MECs were first inoculated with a starting felt sample from an MEC community that had been previously operated on BOAP described previously [24]. Felt inoculum was inserted in the anode chamber as a 0.635 cm (0.25 in) diameter sample. Two samples from the previously described BOAP-fed MECs were inserted into the sterile felt in the new reactors using a flame sterilized coring bit to remove felt from the mature anode felt. The coring bit was also used to cut sterile felt for replacement. Inoculation was first conducted by opening the MECs in an anaerobic chamber. Additional inoculum from other operating reactors was supplemented to MECs before experiments by injecting anode nutrient medium from other reactors into the entry port of the anode. The reactors were fed a batch of 0.2 g/L glucose and acetate, and then 2 g/L-day BOAP. The organic loading was increased by an additional 2 g/L-day every 24 h until current no longer increased, or the organic loading rate reached 10 g/L-day, representing a carbon ramp. Once current plateaued, anode liquid medium was changed, and the ramp in organic loading was started again. Acetate and glucose were added in batches of 0.2 g/L sparingly to both reactors when current stalled but was stopped once MECs reached 10 g/L-day.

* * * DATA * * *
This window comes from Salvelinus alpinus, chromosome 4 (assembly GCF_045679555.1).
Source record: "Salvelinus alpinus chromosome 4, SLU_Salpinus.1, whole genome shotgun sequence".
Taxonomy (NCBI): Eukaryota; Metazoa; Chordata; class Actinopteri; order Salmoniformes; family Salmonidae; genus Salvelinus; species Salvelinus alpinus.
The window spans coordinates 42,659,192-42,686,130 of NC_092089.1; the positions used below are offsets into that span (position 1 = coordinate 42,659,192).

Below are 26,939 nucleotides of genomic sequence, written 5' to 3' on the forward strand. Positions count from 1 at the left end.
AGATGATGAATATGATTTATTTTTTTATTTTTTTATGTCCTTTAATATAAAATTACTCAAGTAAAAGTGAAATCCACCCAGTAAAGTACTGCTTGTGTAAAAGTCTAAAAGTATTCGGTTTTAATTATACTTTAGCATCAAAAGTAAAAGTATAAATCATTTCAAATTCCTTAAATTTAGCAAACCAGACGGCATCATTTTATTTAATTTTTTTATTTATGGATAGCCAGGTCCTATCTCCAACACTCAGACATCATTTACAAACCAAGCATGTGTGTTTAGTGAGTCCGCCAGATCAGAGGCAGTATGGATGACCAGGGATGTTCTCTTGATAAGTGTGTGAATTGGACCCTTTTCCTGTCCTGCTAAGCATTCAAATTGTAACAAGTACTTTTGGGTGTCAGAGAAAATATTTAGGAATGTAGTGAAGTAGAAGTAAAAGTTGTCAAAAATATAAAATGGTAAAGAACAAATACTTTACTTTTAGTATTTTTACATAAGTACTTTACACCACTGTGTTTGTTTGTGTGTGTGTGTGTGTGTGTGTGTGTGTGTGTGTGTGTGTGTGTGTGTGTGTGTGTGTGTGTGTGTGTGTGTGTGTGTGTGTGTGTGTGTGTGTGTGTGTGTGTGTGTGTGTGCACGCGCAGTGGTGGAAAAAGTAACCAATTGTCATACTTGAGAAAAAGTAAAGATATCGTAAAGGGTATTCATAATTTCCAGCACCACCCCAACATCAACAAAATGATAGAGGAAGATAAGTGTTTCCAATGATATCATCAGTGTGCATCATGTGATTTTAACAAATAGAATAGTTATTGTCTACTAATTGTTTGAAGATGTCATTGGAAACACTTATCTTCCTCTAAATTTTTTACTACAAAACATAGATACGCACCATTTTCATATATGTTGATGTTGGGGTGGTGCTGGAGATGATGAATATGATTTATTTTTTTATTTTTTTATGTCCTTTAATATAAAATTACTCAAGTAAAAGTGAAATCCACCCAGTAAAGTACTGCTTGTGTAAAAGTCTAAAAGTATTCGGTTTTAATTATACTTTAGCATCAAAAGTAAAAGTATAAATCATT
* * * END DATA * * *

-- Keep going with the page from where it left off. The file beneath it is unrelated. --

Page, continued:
Following MEC maturation, experiments were performed using 10 grams of chemical oxygen demand (COD) per liter of anode volume per day (g/L-day). The first substrate tested was BOAP, followed by ROBOAP, CFP, phe/ace, and then acetate, in that order. During closed circuit experiments, MECs were run for 72 h. 5 ml of sample was collected every 24 h for analysis. Following the 10 g/L-day closed circuit experiments, MEC anode liquid medium was replaced, and was tested for compound accumulation by operating the reactors in open circuit conditions for 8 h at 10 g/L-day. Closed circuit conditions were then applied for the remaining 40 h for a total experiment time of 48 h. MECs were transitioned to the next substrate using the carbon ramp used initially with BOAP. MECs fed with 10 g/L-day phe/ace feeding were tested under an additional condition, where 2.3 g/L of phenol was added to the anode liquid medium before open circuit/closed circuit experiments started. This concentration was shown to inhibit current production by 36% in MECs reported previously [17]. After 2.3 g/L phenol batch experiments, MECs were regrown using BOAP, and then transitioned to acetate using the carbon ramp described earlier in this section.